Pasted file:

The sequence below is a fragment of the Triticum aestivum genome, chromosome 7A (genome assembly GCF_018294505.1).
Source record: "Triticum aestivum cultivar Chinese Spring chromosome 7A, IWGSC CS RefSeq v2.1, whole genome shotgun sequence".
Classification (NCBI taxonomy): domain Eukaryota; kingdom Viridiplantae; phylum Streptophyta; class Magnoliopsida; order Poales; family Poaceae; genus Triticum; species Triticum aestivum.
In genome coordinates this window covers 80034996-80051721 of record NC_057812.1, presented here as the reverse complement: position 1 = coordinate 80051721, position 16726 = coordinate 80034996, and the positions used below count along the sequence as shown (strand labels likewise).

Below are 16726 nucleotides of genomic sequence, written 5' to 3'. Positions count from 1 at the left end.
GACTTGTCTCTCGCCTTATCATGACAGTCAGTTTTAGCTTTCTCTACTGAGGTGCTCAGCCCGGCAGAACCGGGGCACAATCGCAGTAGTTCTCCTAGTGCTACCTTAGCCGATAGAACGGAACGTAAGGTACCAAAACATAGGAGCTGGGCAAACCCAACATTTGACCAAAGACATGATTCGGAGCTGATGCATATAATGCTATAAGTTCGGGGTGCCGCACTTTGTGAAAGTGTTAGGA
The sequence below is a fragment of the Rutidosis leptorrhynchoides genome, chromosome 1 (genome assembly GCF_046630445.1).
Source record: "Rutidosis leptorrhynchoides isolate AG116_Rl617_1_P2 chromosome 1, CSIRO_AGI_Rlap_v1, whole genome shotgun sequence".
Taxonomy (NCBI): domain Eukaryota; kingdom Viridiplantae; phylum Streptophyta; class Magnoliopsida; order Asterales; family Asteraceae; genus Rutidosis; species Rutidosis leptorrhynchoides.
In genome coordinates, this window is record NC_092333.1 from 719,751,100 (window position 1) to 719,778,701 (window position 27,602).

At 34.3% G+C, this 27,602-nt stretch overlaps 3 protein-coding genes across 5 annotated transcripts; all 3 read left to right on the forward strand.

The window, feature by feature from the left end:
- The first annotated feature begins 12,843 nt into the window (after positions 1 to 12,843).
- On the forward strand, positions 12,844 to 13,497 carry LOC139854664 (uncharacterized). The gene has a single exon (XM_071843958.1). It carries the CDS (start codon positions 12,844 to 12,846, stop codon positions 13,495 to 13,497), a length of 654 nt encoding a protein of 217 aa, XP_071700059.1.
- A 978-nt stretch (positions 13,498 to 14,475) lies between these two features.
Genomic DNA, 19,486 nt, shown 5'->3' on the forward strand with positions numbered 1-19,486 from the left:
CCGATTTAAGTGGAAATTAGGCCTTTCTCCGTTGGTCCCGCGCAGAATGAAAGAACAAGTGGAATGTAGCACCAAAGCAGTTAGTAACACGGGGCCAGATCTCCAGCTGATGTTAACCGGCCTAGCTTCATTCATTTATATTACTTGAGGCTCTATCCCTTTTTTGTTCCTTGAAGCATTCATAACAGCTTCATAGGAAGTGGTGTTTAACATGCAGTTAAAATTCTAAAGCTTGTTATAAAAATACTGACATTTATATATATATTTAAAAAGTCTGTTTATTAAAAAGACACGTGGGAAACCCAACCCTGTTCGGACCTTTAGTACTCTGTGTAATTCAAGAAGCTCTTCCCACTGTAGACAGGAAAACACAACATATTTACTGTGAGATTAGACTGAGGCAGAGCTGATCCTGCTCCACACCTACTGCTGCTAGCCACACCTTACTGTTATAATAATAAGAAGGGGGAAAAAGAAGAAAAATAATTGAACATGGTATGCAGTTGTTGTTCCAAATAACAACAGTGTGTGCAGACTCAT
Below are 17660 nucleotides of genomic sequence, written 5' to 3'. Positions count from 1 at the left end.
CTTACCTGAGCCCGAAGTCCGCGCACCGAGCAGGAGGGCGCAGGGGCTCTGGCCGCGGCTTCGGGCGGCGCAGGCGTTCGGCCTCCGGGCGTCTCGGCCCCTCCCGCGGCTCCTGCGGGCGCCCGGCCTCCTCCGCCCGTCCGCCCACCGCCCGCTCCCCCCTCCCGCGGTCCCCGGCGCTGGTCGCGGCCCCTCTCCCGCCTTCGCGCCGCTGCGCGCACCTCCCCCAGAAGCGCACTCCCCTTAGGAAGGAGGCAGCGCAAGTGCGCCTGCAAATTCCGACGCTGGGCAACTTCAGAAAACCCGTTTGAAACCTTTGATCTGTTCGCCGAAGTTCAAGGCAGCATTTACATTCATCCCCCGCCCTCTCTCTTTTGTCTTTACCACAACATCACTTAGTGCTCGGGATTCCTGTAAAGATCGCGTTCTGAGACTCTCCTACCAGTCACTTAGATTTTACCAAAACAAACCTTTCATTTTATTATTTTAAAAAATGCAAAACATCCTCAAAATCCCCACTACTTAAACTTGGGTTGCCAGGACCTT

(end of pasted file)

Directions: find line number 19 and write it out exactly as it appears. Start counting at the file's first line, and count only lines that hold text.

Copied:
CTTACCTGAGCCCGAAGTCCGCGCACCGAGCAGGAGGGCGCAGGGGCTCTGGCCGCGGCTTCGGGCGGCGCAGGCGTTCGGCCTCCGGGCGTCTCGGCCCCTCCCGCGGCTCCTGCGGGCGCCCGGCCTCCTCCGCCCGTCCGCCCACCGCCCGCTCCCCCCTCCCGCGGTCCCCGGCGCTGGTCGCGGCCCCTCTCCCGCCTTCGCGCCGCTGCGCGCACCTCCCCCAGAAGCGCACTCCCCTTAGGAAGGAGGCAGCGCAAGTGCGCCTGCAAATTCCGACGCTGGGCAACTTCAGAAAACCCGTTTGAAACCTTTGATCTGTTCGCCGAAGTTCAAGGCAGCATTTACATTCATCCCCCGCCCTCTCTCTTTTGTCTTTACCACAACATCACTTAGTGCTCGGGATTCCTGTAAAGATCGCGTTCTGAGACTCTCCTACCAGTCACTTAGATTTTACCAAAACAAACCTTTCATTTTATTATTTTAAAAAATGCAAAACATCCTCAAAATCCCCACTACTTAAACTTGGGTTGCCAGGACCTT